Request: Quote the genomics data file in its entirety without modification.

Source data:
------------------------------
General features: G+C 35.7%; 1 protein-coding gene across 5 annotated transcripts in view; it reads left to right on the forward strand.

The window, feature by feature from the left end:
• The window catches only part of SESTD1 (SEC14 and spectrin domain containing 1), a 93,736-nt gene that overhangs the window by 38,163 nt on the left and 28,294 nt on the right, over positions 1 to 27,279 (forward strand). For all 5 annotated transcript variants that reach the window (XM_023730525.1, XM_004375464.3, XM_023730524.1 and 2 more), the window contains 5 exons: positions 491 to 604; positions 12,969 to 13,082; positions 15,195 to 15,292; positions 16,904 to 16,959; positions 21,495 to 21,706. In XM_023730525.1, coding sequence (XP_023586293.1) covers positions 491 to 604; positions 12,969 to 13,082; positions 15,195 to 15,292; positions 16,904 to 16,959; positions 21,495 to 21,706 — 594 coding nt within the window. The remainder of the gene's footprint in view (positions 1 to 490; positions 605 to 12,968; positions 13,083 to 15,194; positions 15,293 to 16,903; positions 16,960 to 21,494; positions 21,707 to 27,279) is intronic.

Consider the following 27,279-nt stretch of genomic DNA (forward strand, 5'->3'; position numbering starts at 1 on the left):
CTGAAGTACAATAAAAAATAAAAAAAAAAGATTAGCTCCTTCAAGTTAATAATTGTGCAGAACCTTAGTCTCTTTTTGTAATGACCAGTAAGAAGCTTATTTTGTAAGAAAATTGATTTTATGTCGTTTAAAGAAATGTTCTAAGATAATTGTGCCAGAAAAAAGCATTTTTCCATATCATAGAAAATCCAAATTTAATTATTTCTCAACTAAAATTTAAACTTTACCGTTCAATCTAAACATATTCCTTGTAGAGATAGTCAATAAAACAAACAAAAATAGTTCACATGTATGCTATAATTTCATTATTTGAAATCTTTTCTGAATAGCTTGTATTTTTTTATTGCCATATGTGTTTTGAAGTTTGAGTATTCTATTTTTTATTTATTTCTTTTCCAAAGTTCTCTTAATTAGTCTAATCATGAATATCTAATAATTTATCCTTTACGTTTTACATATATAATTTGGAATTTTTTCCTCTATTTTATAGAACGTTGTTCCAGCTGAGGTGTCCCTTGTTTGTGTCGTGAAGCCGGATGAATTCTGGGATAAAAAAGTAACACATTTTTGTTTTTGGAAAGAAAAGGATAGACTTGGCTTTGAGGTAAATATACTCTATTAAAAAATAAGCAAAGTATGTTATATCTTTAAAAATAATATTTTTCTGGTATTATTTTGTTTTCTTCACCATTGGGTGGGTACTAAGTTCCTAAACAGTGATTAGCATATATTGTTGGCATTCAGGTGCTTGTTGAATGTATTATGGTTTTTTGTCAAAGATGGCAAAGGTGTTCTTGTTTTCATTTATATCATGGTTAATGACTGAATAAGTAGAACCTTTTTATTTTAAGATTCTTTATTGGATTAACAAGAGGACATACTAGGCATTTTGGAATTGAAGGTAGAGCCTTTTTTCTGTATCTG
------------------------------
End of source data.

General features: G+C 35.7%; 1 protein-coding gene across 5 annotated transcripts in view; it reads left to right on the forward strand.

The window, feature by feature from the left end:
• The window catches only part of SESTD1 (SEC14 and spectrin domain containing 1), a 93,736-nt gene that overhangs the window by 38,163 nt on the left and 28,294 nt on the right, over positions 1 to 27,279 (forward strand). For all 5 annotated transcript variants that reach the window (XM_023730525.1, XM_004375464.3, XM_023730524.1 and 2 more), the window contains 5 exons: positions 491 to 604; positions 12,969 to 13,082; positions 15,195 to 15,292; positions 16,904 to 16,959; positions 21,495 to 21,706. In XM_023730525.1, coding sequence (XP_023586293.1) covers positions 491 to 604; positions 12,969 to 13,082; positions 15,195 to 15,292; positions 16,904 to 16,959; positions 21,495 to 21,706 — 594 coding nt within the window. The remainder of the gene's footprint in view (positions 1 to 490; positions 605 to 12,968; positions 13,083 to 15,194; positions 15,293 to 16,903; positions 16,960 to 21,494; positions 21,707 to 27,279) is intronic.

Consider the following 27,279-nt stretch of genomic DNA (forward strand, 5'->3'; position numbering starts at 1 on the left):
CTGAAGTACAATAAAAAATAAAAAAAAAAGATTAGCTCCTTCAAGTTAATAATTGTGCAGAACCTTAGTCTCTTTTTGTAATGACCAGTAAGAAGCTTATTTTGTAAGAAAATTGATTTTATGTCGTTTAAAGAAATGTTCTAAGATAATTGTGCCAGAAAAAAGCATTTTTCCATATCATAGAAAATCCAAATTTAATTATTTCTCAACTAAAATTTAAACTTTACCGTTCAATCTAAACATATTCCTTGTAGAGATAGTCAATAAAACAAACAAAAATAGTTCACATGTATGCTATAATTTCATTATTTGAAATCTTTTCTGAATAGCTTGTATTTTTTTATTGCCATATGTGTTTTGAAGTTTGAGTATTCTATTTTTTATTTATTTCTTTTCCAAAGTTCTCTTAATTAGTCTAATCATGAATATCTAATAATTTATCCTTTACGTTTTACATATATAATTTGGAATTTTTTCCTCTATTTTATAGAACGTTGTTCCAGCTGAGGTGTCCCTTGTTTGTGTCGTGAAGCCGGATGAATTCTGGGATAAAAAAGTAACACATTTTTGTTTTTGGAAAGAAAAGGATAGACTTGGCTTTGAGGTAAATATACTCTATTAAAAAATAAGCAAAGTATGTTATATCTTTAAAAATAATATTTTTCTGGTATTATTTTGTTTTCTTCACCATTGGGTGGGTACTAAGTTCCTAAACAGTGATTAGCATATATTGTTGGCATTCAGGTGCTTGTTGAATGTATTATGGTTTTTTGTCAAAGATGGCAAAGGTGTTCTTGTTTTCATTTATATCATGGTTAATGACTGAATAAGTAGAACCTTTTTATTTTAAGATTCTTTATTGGATTAACAAGAGGACATACTAGGCATTTTGGAATTGAAGGTAGAGCCTTTTTTCTGTATCTG